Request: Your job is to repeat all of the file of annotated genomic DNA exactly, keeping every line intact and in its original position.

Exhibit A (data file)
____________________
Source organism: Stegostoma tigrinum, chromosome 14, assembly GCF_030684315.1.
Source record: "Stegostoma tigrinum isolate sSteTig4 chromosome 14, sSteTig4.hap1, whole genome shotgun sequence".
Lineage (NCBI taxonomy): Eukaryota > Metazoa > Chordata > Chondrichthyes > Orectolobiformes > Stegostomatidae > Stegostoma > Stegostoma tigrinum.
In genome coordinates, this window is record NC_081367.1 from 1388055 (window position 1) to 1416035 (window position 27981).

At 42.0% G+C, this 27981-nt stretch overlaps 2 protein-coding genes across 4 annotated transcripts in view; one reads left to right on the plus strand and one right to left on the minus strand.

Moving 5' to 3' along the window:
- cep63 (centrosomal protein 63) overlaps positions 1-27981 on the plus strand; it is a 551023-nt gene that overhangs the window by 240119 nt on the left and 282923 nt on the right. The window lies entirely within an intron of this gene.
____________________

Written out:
Source organism: Stegostoma tigrinum, chromosome 14, assembly GCF_030684315.1.
Source record: "Stegostoma tigrinum isolate sSteTig4 chromosome 14, sSteTig4.hap1, whole genome shotgun sequence".
Lineage (NCBI taxonomy): Eukaryota > Metazoa > Chordata > Chondrichthyes > Orectolobiformes > Stegostomatidae > Stegostoma > Stegostoma tigrinum.
In genome coordinates, this window is record NC_081367.1 from 1388055 (window position 1) to 1416035 (window position 27981).

At 42.0% G+C, this 27981-nt stretch overlaps 2 protein-coding genes across 4 annotated transcripts in view; one reads left to right on the plus strand and one right to left on the minus strand.

Moving 5' to 3' along the window:
- cep63 (centrosomal protein 63) overlaps positions 1-27981 on the plus strand; it is a 551023-nt gene that overhangs the window by 240119 nt on the left and 282923 nt on the right. The window lies entirely within an intron of this gene.